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            OBA - Bulk Terminal Amsterdam

            Adapting OBA’s bulk crane: a new front and chair for the control cabin

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            OBA klapruit (1)
            IMG 20150520 WA0004

            OBA is a transhipment port for bulk goods in Amsterdam. The company has a terminal in the Netherlands’ capital city’s western docks (Westelijk Havengebied). One of the 60-ton quay cranes was manufactured by Chinese crane construction company ZPMC. OBA decided to improve several features on the crane, such as the layout of the front of the cabin to improve all-round vision, and the operator’s chair in the middle of the cabin. Merford Cabins manufactured a bay window with an ergonomic operator’s chair that has now replaced the front of the cabin.

            In the ARA range (Antwerp, Rotterdam, Amsterdam), OBA is an important player in the transport of bulk goods, such as coal and minerals, which are delivered by sea for further processing in Western European countries. The goods are used, amongst others, in power production companies and in the steel and animal feed industries. Thanks to excellent rail, road and inland waterway links, OBA occupies one of the most strategic positions in Western Europe. In 2014, OBA asked Merford to design a bay window that would replace part of the cabin.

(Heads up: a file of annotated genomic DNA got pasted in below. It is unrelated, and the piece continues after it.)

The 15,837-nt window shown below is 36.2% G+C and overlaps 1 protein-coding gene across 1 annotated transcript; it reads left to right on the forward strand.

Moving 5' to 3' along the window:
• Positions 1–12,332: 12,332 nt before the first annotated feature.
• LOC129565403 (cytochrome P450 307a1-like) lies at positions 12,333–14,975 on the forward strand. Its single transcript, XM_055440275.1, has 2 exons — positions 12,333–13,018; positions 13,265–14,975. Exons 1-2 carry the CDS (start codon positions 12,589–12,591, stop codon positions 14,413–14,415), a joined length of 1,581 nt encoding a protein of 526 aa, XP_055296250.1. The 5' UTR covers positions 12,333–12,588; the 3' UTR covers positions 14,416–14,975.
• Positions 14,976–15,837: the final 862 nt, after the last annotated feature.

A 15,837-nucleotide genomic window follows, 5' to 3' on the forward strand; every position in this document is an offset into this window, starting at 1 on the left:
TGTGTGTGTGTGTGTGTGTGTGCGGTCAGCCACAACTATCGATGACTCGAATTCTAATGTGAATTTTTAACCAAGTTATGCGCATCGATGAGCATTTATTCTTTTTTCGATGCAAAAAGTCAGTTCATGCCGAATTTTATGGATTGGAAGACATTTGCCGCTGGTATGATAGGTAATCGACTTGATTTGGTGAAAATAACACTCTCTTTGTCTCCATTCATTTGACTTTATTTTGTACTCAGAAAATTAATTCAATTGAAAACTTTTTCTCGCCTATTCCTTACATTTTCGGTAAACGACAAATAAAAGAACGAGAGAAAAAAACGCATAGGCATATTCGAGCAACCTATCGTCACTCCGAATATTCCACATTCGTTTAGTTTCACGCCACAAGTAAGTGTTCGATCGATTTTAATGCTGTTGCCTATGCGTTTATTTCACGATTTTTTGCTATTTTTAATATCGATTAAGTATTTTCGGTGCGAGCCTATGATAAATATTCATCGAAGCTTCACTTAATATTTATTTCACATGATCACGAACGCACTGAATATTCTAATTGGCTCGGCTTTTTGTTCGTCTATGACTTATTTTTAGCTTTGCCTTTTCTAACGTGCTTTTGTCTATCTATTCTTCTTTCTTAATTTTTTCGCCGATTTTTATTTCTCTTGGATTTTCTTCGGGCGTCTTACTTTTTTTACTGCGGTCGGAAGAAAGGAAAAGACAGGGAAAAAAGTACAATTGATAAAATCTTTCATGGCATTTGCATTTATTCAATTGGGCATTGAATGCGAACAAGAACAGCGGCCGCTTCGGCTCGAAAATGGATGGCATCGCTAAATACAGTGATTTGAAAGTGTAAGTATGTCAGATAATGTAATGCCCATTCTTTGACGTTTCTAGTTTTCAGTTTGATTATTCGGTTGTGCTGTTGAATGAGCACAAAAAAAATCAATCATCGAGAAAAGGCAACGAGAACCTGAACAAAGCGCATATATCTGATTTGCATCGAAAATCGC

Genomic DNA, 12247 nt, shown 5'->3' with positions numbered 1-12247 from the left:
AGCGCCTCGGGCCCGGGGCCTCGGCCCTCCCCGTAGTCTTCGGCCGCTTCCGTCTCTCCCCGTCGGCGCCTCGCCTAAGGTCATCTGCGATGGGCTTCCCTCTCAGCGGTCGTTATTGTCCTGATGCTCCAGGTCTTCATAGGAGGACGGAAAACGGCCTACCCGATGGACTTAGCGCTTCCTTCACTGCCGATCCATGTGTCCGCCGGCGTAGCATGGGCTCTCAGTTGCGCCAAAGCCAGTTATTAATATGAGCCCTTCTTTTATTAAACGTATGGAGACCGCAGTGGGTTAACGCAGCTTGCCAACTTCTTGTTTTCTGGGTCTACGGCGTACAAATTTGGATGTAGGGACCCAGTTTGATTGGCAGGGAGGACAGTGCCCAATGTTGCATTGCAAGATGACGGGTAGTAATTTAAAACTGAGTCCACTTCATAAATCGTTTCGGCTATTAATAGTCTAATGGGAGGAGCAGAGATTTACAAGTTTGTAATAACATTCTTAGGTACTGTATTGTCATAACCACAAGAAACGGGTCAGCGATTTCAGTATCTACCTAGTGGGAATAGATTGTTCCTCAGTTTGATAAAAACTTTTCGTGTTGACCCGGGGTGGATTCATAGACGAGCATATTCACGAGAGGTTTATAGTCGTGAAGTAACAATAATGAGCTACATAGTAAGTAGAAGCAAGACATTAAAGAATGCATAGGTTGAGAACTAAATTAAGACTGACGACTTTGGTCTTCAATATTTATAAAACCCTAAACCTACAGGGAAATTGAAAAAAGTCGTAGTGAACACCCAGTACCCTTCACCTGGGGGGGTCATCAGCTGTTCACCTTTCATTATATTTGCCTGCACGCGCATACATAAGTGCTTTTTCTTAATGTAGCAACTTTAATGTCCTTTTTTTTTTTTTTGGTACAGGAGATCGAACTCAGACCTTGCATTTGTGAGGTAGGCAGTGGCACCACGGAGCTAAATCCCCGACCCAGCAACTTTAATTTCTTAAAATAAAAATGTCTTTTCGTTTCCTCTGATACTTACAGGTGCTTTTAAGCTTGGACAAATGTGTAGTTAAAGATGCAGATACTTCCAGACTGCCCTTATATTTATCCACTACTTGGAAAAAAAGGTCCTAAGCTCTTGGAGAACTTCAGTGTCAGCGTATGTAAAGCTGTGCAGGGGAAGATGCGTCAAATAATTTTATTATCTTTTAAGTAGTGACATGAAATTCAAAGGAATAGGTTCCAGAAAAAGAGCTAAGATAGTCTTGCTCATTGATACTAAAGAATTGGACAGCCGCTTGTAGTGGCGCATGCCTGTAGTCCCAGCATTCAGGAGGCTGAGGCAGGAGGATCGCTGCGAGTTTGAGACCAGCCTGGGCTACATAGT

Bay window
            Merford conducted a sightline study to determine the best layout. Among other things, sloping sides were developed to minimise reflections and two low side-windows can be opened electronically to still provide good vision if there is a lot of dust. An Ergoseat S positioned in the bay window enables the operator to maintain an ergonomic posture at all times, thus considerably reducing the likelihood of absenteeism due to physical complaints. Although it was a challenge, Merford also worked on the links for the electrical connections and the assembly. Replacing the front of an existing cabin was something new for Merford, but the assembly went smoothly and the refurbished cabin sailed through its first days of production with flying colours.